Later this year Walker and his colleague and wife, Dianne, hope to show that canine cancer detection can be done.
The husband-and-wife team intend to use a special technique as they study the ability of dogs to detect prostate cancer in human urine samples.
The training program uses a chemical stimulus, n-amyl acetate, which smells like bananas.
Working with the bananalike scent, which the dogs already recognize, will allow the researchers to prove their dogs are well-trained. Put simply, the duo will steadily lower the concentration of the banana-smelling chemical in test samples, then slowly introduce urine samples with and without cancer cells into the training regimen.
"If the dog goes from getting it right about half the time to doing it much better than that, or even showing perfect performancelet's say it takes two months to learnwhat that would show is the dog is learning to categorize the urine samples into two classes: normal versus cancer," Walker said.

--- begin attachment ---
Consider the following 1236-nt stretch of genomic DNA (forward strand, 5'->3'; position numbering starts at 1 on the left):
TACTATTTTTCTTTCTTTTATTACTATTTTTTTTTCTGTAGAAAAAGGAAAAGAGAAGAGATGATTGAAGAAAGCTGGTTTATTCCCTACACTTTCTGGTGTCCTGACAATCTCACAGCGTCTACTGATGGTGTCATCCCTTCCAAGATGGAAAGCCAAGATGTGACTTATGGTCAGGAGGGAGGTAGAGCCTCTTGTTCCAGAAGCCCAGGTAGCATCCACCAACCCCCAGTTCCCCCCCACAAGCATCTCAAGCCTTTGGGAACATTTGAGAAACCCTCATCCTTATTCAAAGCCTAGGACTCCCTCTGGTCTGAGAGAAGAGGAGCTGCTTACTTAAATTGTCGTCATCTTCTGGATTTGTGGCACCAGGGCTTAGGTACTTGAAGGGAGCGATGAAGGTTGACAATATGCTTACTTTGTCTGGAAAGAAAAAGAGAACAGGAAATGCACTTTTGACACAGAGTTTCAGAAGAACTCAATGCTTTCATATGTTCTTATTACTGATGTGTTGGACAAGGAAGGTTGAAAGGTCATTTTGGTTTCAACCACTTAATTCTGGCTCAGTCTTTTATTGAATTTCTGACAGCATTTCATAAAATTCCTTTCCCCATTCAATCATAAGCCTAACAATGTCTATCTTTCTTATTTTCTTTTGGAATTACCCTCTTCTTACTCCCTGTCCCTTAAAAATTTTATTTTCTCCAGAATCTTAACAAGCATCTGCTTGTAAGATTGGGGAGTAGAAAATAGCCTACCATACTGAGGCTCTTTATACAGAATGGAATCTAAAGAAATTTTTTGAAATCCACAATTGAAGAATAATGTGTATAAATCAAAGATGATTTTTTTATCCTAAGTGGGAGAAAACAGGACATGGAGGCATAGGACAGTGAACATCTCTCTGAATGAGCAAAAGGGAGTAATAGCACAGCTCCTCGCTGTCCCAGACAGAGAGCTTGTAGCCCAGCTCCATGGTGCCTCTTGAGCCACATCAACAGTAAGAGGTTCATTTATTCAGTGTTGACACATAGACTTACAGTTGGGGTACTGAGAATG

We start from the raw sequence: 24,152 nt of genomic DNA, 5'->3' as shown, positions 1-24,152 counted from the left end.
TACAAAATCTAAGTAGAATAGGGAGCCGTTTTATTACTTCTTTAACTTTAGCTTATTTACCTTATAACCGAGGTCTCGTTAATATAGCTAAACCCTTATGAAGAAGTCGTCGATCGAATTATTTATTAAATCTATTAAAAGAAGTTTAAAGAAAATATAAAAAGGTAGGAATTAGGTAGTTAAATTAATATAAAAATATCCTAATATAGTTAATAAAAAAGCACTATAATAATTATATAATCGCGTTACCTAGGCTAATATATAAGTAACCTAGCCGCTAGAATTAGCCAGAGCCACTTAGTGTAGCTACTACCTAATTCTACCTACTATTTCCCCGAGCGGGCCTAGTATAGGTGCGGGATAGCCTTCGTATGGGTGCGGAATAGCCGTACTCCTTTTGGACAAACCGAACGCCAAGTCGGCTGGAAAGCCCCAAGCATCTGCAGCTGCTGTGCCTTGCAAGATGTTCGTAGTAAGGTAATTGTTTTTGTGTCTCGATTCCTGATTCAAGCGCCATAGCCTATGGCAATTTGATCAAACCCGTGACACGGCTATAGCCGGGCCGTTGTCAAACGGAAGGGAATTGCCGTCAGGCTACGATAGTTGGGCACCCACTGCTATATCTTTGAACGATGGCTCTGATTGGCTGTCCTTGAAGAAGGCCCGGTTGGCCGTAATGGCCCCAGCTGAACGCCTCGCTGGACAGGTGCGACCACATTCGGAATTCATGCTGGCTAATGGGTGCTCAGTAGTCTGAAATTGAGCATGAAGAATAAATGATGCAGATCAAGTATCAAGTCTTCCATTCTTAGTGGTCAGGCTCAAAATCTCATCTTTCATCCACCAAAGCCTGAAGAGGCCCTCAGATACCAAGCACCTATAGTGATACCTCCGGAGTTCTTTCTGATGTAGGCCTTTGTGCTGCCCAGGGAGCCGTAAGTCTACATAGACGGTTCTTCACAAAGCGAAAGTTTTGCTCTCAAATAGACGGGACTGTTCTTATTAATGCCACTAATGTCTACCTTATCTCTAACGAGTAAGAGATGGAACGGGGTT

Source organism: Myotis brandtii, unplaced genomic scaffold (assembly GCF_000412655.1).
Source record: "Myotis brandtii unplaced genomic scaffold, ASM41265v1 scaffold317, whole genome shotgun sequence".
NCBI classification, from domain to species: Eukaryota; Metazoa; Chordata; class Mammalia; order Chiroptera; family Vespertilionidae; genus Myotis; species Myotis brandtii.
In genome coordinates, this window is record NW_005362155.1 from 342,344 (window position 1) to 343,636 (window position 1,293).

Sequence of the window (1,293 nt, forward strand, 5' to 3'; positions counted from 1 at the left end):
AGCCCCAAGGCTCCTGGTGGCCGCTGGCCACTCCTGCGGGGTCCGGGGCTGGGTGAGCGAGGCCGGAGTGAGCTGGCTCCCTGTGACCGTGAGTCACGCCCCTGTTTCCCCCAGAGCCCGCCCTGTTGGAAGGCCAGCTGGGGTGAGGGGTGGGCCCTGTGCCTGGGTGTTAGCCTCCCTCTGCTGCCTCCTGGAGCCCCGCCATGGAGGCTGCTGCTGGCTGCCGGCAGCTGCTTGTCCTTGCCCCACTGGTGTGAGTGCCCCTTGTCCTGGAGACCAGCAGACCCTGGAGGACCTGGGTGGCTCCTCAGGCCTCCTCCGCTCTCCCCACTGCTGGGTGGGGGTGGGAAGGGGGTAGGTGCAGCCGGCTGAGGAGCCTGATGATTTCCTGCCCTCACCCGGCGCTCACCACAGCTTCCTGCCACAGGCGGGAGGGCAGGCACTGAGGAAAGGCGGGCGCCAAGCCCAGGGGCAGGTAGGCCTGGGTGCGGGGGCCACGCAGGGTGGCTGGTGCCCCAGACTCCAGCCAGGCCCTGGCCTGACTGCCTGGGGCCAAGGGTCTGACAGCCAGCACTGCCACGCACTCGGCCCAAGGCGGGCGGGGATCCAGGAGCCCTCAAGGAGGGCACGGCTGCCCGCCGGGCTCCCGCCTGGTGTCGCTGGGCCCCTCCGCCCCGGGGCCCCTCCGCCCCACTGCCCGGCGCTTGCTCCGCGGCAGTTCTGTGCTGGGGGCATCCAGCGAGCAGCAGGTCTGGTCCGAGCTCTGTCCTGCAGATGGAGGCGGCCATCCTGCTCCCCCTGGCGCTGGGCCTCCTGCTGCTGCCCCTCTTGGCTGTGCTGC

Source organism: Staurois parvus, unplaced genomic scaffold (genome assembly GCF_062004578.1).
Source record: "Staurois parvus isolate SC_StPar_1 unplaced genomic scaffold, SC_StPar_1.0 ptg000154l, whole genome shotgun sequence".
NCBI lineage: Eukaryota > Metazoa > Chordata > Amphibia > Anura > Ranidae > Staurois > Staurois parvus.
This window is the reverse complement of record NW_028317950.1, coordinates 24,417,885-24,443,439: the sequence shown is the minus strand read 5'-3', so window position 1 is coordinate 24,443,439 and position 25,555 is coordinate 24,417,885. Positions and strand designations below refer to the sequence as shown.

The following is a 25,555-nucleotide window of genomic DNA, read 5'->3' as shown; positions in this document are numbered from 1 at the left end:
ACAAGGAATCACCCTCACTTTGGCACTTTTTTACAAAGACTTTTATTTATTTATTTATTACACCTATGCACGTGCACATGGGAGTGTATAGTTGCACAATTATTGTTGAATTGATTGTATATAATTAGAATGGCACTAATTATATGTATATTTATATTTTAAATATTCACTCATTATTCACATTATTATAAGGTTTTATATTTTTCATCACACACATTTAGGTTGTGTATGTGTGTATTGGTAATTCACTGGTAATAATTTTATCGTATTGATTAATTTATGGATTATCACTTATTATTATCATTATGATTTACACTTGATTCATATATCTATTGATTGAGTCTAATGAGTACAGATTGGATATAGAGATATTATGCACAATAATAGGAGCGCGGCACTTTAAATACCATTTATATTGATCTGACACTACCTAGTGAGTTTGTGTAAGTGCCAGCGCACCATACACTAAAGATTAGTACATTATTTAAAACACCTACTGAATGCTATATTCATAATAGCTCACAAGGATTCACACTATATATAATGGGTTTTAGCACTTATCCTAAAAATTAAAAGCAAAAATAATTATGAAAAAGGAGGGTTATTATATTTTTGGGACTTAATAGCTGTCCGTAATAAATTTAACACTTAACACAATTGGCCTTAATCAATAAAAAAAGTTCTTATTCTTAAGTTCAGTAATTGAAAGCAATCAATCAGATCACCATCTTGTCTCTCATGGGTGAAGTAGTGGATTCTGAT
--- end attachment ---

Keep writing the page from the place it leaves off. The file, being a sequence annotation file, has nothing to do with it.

At that point, the researchers would phase out n-amyl acetate altogether and only test dogs on urine samples.
Since the urine samples will have already been screened by doctors, successfully trained dogs should only be as good as their medically trained human counterparts.
The final step in the dogs' training will require several years of rigorous analysis: Canines must be tested on unscreened urine. Researchers would record the dogs' analysis and track human patients to determine if the dogs are able to diagnose cancer any earlier than conventional medical techniques allow.
Walker cautions that the work is preliminary. He adds that it will be at least another five years before dogs, or any canine-inspired technology, greet people who visit their doctor's office for cancer screening.
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